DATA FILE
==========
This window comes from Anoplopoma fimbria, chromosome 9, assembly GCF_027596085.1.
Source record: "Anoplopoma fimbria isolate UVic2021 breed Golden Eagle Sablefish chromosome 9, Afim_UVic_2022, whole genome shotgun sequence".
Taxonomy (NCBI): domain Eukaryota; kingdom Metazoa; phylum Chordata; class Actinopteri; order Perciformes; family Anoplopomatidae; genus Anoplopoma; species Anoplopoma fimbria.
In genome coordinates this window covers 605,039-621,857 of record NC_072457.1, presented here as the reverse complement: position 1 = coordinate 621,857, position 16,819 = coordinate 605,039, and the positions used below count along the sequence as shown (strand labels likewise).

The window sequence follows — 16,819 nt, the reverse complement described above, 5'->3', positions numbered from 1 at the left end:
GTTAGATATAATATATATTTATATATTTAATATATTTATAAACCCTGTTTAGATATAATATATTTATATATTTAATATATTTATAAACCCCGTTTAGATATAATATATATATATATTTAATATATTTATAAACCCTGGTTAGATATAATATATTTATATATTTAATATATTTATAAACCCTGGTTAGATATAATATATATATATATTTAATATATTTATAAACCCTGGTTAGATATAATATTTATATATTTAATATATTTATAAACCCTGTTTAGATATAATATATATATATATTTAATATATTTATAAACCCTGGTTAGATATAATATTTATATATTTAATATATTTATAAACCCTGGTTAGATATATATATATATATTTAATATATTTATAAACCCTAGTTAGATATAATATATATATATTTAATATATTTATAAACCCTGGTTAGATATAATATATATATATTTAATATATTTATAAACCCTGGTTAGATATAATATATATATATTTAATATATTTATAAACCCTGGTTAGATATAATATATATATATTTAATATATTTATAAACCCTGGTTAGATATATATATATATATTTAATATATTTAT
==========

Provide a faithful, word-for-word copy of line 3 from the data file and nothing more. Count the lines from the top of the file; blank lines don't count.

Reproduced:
Taxonomy (NCBI): domain Eukaryota; kingdom Metazoa; phylum Chordata; class Actinopteri; order Perciformes; family Anoplopomatidae; genus Anoplopoma; species Anoplopoma fimbria.